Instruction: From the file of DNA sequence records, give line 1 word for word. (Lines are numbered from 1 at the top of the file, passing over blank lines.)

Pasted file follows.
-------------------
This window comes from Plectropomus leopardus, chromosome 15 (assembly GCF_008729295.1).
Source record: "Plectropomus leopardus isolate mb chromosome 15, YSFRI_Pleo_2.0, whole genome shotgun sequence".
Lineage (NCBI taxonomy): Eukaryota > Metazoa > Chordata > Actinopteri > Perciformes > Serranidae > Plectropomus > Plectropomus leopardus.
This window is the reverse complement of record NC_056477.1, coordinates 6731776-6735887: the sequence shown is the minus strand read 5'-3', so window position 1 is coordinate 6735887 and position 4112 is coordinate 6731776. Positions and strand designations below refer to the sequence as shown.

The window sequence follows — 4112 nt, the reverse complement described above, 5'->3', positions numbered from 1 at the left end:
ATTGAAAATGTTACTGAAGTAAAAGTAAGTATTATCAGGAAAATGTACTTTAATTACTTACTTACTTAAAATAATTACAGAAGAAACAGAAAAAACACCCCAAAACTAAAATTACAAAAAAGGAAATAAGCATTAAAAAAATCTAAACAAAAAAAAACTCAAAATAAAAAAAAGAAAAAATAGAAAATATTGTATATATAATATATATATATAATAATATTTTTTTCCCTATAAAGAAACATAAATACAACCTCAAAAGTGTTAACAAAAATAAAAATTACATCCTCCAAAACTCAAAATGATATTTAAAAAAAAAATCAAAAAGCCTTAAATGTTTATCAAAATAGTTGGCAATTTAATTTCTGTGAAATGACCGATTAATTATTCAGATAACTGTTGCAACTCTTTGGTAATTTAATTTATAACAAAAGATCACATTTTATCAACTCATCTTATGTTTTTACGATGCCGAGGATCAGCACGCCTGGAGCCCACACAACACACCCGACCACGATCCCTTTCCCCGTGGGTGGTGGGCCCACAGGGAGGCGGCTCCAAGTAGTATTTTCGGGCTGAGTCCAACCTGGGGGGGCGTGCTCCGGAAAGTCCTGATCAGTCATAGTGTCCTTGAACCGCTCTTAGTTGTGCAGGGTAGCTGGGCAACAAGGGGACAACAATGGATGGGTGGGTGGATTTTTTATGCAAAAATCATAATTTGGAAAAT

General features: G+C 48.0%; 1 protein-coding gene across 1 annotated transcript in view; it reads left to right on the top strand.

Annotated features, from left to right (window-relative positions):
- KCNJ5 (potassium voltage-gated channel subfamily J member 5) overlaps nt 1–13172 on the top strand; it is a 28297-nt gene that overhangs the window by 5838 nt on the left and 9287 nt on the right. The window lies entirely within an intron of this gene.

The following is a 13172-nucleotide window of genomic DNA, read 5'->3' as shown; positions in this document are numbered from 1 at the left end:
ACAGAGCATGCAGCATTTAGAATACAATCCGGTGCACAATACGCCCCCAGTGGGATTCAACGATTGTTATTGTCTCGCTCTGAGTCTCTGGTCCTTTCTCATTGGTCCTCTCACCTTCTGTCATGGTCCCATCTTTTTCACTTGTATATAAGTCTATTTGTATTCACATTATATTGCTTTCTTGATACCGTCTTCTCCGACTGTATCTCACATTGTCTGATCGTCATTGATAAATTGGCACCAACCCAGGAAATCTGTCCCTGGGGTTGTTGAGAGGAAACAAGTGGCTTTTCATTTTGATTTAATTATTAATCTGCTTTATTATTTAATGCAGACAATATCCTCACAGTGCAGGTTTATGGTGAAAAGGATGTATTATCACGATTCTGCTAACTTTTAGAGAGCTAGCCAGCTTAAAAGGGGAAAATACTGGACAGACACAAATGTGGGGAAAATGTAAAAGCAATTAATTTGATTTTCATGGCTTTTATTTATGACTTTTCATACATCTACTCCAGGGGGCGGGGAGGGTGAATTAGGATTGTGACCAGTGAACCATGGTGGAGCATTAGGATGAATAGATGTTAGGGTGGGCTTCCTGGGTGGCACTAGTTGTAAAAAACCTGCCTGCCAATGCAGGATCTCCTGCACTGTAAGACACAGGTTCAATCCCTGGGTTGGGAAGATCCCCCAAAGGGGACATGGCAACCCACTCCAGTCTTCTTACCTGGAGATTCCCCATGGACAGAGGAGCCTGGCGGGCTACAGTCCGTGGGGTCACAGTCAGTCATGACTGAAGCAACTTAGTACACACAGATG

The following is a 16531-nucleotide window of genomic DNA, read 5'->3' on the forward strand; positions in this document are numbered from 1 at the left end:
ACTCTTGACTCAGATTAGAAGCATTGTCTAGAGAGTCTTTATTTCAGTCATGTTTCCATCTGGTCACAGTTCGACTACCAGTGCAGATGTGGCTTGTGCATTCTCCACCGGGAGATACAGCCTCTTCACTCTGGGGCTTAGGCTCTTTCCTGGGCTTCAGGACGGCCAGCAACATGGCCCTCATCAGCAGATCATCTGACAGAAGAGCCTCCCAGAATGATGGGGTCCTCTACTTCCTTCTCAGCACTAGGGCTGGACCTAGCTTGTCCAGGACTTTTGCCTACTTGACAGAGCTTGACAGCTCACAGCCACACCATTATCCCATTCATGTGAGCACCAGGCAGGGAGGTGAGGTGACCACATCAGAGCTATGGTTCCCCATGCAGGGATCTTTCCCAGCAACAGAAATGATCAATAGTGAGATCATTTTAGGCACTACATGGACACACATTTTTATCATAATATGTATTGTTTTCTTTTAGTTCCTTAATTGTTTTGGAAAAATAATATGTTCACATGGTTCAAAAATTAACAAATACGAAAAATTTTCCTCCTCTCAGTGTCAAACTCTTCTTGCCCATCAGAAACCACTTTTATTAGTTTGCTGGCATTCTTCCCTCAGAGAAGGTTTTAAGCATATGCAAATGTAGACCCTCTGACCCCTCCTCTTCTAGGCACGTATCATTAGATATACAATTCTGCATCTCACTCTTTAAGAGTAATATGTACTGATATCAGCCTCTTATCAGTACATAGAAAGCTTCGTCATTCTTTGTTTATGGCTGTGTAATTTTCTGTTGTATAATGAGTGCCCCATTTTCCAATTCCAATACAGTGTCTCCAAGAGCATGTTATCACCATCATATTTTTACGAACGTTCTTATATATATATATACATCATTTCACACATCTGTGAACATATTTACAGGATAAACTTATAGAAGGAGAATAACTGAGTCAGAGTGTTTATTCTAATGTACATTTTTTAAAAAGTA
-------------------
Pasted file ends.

This window comes from Plectropomus leopardus, chromosome 15 (assembly GCF_008729295.1).